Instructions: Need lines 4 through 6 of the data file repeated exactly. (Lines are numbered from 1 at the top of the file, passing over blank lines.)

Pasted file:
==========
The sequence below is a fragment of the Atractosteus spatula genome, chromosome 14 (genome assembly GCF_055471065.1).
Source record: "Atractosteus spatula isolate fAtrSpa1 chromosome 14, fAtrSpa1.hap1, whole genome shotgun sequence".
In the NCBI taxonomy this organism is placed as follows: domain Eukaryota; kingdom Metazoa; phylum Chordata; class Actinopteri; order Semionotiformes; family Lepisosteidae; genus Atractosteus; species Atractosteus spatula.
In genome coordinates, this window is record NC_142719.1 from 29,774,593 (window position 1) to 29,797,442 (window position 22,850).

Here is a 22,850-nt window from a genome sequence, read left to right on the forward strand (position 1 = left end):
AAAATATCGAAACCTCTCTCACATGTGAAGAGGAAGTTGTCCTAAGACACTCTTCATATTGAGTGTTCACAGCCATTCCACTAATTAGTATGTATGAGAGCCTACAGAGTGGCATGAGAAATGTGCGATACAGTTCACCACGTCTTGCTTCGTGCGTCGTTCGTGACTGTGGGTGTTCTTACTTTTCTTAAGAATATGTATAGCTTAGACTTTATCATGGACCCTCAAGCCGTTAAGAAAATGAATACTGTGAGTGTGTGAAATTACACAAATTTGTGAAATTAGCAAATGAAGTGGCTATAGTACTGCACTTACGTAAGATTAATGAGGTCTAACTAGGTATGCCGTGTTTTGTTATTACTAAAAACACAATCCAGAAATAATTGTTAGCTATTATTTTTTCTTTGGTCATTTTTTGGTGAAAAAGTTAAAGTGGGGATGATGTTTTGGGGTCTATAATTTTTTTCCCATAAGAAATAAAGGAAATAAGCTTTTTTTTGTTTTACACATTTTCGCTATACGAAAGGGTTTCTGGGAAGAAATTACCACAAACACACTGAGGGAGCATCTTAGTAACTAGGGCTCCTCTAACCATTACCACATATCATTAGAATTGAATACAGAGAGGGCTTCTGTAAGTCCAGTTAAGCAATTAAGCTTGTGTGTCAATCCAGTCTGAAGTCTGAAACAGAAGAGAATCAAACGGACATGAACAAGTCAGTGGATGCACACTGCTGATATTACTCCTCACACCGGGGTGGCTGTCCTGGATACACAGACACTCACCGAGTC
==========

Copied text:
In genome coordinates, this window is record NC_142719.1 from 29,774,593 (window position 1) to 29,797,442 (window position 22,850).

Here is a 22,850-nt window from a genome sequence, read left to right on the forward strand (position 1 = left end):
AAAATATCGAAACCTCTCTCACATGTGAAGAGGAAGTTGTCCTAAGACACTCTTCATATTGAGTGTTCACAGCCATTCCACTAATTAGTATGTATGAGAGCCTACAGAGTGGCATGAGAAATGTGCGATACAGTTCACCACGTCTTGCTTCGTGCGTCGTTCGTGACTGTGGGTGTTCTTACTTTTCTTAAGAATATGTATAGCTTAGACTTTATCATGGACCCTCAAGCCGTTAAGAAAATGAATACTGTGAGTGTGTGAAATTACACAAATTTGTGAAATTAGCAAATGAAGTGGCTATAGTACTGCACTTACGTAAGATTAATGAGGTCTAACTAGGTATGCCGTGTTTTGTTATTACTAAAAACACAATCCAGAAATAATTGTTAGCTATTATTTTTTCTTTGGTCATTTTTTGGTGAAAAAGTTAAAGTGGGGATGATGTTTTGGGGTCTATAATTTTTTTCCCATAAGAAATAAAGGAAATAAGCTTTTTTTTGTTTTACACATTTTCGCTATACGAAAGGGTTTCTGGGAAGAAATTACCACAAACACACTGAGGGAGCATCTTAGTAACTAGGGCTCCTCTAACCATTACCACATATCATTAGAATTGAATACAGAGAGGGCTTCTGTAAGTCCAGTTAAGCAATTAAGCTTGTGTGTCAATCCAGTCTGAAGTCTGAAACAGAAGAGAATCAAACGGACATGAACAAGTCAGTGGATGCACACTGCTGATATTACTCCTCACACCGGGGTGGCTGTCCTGGATACACAGACACTCACCGAGTC